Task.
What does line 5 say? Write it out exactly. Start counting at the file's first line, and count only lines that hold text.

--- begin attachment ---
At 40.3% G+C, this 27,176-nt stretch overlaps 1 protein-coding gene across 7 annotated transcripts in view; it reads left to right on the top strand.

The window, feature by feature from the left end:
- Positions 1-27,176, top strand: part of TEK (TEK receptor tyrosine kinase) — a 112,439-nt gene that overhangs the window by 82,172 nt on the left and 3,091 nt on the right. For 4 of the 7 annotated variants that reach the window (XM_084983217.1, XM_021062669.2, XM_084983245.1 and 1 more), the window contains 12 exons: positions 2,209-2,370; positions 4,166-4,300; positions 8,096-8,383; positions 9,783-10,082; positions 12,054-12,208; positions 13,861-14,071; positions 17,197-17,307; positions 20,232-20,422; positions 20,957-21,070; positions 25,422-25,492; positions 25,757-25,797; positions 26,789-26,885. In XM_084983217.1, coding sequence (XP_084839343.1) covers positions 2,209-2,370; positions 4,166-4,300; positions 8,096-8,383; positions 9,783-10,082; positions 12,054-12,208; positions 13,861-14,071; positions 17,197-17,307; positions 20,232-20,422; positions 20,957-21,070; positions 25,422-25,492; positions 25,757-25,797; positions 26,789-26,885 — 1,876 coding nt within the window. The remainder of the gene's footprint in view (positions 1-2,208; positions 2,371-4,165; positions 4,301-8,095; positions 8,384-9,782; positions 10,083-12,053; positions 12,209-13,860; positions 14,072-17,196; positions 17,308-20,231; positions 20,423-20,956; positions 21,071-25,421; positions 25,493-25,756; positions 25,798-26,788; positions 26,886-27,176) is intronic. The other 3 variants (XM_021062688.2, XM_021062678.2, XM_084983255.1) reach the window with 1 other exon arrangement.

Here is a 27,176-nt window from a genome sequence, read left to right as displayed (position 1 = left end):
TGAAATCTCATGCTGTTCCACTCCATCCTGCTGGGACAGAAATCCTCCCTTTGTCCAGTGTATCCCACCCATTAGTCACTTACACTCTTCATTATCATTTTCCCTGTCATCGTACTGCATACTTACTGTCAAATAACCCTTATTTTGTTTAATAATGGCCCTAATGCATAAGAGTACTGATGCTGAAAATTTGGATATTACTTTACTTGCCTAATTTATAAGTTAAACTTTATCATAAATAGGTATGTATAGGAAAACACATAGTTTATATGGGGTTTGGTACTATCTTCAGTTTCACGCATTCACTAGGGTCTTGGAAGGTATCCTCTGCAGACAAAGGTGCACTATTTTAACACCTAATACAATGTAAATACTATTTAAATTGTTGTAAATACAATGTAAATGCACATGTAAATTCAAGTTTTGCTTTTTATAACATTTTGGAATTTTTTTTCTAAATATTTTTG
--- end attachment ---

TGAAATCTCATGCTGTTCCACTCCATCCTGCTGGGACAGAAATCCTCCCTTTGTCCAGTGTATCCCACCCATTAGTCACTTACACTCTTCATTATCATTTTCCCTGTCATCGTACTGCATACTTACTGTCAAATAACCCTTATTTTGTTTAATAATGGCCCTAATGCATAAGAGTACTGATGCTGAAAATTTGGATATTACTTTACTTGCCTAATTTATAAGTTAAACTTTATCATAAATAGGTATGTATAGGAAAACACATAGTTTATATGGGGTTTGGTACTATCTTCAGTTTCACGCATTCACTAGGGTCTTGGAAGGTATCCTCTGCAGACAAAGGTGCACTATTTTAACACCTAATACAATGTAAATACTATTTAAATTGTTGTAAATACAATGTAAATGCACATGTAAATTCAAGTTTTGCTTTTTATAACATTTTGGAATTTTTTTTCTAAATATTTTTG